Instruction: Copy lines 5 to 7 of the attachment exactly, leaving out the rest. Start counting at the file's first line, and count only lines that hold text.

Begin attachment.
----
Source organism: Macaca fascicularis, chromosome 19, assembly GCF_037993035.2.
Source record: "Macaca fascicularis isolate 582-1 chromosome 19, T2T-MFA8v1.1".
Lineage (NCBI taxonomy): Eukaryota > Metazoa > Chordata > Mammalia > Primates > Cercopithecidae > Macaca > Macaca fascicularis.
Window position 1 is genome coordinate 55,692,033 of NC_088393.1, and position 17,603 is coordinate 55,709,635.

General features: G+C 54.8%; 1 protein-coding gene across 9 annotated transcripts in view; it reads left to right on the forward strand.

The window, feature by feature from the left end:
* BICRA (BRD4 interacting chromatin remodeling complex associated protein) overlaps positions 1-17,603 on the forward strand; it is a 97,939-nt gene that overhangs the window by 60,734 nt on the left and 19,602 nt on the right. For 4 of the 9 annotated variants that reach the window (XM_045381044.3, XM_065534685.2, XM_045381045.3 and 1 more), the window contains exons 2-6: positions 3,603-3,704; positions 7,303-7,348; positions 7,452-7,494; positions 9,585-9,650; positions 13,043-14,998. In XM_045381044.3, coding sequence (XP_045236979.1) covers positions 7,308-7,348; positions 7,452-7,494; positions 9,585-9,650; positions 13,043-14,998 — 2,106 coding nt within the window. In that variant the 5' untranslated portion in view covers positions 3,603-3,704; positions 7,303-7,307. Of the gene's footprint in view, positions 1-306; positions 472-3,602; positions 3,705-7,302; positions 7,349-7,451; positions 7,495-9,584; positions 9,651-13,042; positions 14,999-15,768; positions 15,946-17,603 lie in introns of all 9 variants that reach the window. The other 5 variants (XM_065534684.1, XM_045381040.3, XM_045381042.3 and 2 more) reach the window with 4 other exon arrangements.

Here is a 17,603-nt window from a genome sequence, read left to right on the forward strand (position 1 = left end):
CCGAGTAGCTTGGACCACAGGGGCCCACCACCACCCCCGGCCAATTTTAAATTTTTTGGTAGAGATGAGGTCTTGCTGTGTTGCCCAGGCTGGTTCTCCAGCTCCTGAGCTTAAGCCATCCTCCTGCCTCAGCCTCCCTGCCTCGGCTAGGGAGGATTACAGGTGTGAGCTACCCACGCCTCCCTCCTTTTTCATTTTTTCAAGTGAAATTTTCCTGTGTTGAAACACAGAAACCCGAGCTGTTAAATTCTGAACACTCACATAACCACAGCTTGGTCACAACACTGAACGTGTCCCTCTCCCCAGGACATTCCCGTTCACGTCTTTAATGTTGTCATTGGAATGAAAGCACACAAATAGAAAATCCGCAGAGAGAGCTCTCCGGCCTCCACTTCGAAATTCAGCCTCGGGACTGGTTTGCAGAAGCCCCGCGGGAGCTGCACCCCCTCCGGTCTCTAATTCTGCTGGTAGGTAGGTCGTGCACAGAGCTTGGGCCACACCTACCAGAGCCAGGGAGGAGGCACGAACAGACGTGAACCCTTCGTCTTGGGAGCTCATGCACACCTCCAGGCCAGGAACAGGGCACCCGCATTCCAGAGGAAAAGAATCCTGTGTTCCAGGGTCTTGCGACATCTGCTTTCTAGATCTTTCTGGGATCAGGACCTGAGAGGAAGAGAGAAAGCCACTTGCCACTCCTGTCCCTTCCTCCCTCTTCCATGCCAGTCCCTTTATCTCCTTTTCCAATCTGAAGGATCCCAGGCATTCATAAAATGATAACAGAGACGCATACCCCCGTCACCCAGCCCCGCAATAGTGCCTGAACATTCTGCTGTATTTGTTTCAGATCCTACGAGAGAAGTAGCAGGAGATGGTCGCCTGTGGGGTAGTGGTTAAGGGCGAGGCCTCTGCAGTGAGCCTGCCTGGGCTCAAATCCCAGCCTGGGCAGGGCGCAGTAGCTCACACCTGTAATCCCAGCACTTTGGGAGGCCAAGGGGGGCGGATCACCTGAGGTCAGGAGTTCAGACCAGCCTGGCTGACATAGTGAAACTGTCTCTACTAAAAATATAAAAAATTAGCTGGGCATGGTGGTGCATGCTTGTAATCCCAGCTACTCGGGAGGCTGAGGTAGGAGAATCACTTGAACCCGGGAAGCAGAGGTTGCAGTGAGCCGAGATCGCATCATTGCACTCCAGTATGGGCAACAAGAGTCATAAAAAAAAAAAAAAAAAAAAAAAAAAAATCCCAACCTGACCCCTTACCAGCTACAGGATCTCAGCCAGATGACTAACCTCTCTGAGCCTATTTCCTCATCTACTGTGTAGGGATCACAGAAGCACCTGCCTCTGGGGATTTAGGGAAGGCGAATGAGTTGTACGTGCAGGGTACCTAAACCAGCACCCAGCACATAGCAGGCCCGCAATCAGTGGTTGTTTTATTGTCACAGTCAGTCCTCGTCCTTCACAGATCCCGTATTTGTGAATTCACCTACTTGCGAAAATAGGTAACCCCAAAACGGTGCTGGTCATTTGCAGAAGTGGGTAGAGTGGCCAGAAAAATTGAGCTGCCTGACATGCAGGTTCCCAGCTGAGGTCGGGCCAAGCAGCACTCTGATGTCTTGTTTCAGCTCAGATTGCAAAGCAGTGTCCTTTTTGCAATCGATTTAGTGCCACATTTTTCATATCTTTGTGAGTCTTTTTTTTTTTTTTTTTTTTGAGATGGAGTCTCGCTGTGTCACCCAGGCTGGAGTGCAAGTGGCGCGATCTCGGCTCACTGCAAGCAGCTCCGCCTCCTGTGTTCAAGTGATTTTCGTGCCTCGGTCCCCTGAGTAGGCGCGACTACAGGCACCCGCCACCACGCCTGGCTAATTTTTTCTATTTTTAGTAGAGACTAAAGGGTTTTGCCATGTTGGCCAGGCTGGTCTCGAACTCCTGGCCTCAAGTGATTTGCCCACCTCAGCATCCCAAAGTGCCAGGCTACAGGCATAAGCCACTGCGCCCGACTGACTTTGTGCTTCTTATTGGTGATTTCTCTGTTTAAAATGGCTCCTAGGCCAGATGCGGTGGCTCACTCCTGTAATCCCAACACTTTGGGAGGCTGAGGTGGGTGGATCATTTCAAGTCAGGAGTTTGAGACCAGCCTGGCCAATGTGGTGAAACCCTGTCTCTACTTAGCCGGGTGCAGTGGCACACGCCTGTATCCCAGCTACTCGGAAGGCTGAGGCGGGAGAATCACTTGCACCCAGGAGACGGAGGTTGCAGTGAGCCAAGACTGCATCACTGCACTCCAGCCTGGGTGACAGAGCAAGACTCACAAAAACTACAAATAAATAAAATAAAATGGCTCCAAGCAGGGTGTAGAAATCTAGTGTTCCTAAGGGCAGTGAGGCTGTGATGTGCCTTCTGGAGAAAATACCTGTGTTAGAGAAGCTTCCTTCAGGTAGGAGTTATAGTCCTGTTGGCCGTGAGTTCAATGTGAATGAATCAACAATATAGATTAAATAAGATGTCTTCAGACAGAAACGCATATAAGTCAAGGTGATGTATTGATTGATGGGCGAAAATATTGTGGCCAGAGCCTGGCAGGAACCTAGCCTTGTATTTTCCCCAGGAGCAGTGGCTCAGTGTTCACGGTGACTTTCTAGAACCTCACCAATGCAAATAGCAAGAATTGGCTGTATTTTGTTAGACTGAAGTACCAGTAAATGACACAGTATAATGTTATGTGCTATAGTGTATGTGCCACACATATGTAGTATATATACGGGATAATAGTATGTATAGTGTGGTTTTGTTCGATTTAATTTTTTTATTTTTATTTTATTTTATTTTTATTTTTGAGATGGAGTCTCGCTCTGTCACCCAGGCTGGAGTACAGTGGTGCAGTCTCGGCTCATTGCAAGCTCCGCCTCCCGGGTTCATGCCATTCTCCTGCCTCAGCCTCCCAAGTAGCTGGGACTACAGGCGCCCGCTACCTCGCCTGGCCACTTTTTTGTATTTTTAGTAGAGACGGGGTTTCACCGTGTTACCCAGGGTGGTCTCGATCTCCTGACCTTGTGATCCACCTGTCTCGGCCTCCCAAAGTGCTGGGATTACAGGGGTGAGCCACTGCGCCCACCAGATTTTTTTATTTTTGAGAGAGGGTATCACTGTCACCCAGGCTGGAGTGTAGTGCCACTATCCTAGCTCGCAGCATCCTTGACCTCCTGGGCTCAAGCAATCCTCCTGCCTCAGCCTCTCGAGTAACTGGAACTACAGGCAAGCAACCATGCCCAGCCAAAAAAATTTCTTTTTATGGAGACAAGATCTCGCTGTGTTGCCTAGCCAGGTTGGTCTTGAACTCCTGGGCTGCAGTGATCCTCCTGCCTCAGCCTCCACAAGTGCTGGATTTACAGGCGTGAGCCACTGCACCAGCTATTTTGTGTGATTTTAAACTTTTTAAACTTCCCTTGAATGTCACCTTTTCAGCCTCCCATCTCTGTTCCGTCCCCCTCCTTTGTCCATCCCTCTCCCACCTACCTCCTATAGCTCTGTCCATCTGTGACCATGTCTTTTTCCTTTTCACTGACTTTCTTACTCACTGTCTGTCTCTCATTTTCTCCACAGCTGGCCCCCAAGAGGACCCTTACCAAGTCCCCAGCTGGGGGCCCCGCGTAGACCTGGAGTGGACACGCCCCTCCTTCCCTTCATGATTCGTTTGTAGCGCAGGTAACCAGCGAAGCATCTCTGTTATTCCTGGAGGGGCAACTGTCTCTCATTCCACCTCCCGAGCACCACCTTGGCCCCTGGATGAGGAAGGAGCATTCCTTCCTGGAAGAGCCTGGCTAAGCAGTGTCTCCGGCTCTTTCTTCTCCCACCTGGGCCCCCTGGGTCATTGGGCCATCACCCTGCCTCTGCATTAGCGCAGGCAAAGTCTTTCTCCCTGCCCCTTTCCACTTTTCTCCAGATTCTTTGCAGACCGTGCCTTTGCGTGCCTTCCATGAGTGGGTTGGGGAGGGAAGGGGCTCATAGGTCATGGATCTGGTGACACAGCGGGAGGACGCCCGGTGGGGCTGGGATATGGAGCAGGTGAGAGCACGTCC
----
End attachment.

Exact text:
General features: G+C 54.8%; 1 protein-coding gene across 9 annotated transcripts in view; it reads left to right on the forward strand.

The window, feature by feature from the left end:
* BICRA (BRD4 interacting chromatin remodeling complex associated protein) overlaps positions 1-17,603 on the forward strand; it is a 97,939-nt gene that overhangs the window by 60,734 nt on the left and 19,602 nt on the right. For 4 of the 9 annotated variants that reach the window (XM_045381044.3, XM_065534685.2, XM_045381045.3 and 1 more), the window contains exons 2-6: positions 3,603-3,704; positions 7,303-7,348; positions 7,452-7,494; positions 9,585-9,650; positions 13,043-14,998. In XM_045381044.3, coding sequence (XP_045236979.1) covers positions 7,308-7,348; positions 7,452-7,494; positions 9,585-9,650; positions 13,043-14,998 — 2,106 coding nt within the window. In that variant the 5' untranslated portion in view covers positions 3,603-3,704; positions 7,303-7,307. Of the gene's footprint in view, positions 1-306; positions 472-3,602; positions 3,705-7,302; positions 7,349-7,451; positions 7,495-9,584; positions 9,651-13,042; positions 14,999-15,768; positions 15,946-17,603 lie in introns of all 9 variants that reach the window. The other 5 variants (XM_065534684.1, XM_045381040.3, XM_045381042.3 and 2 more) reach the window with 4 other exon arrangements.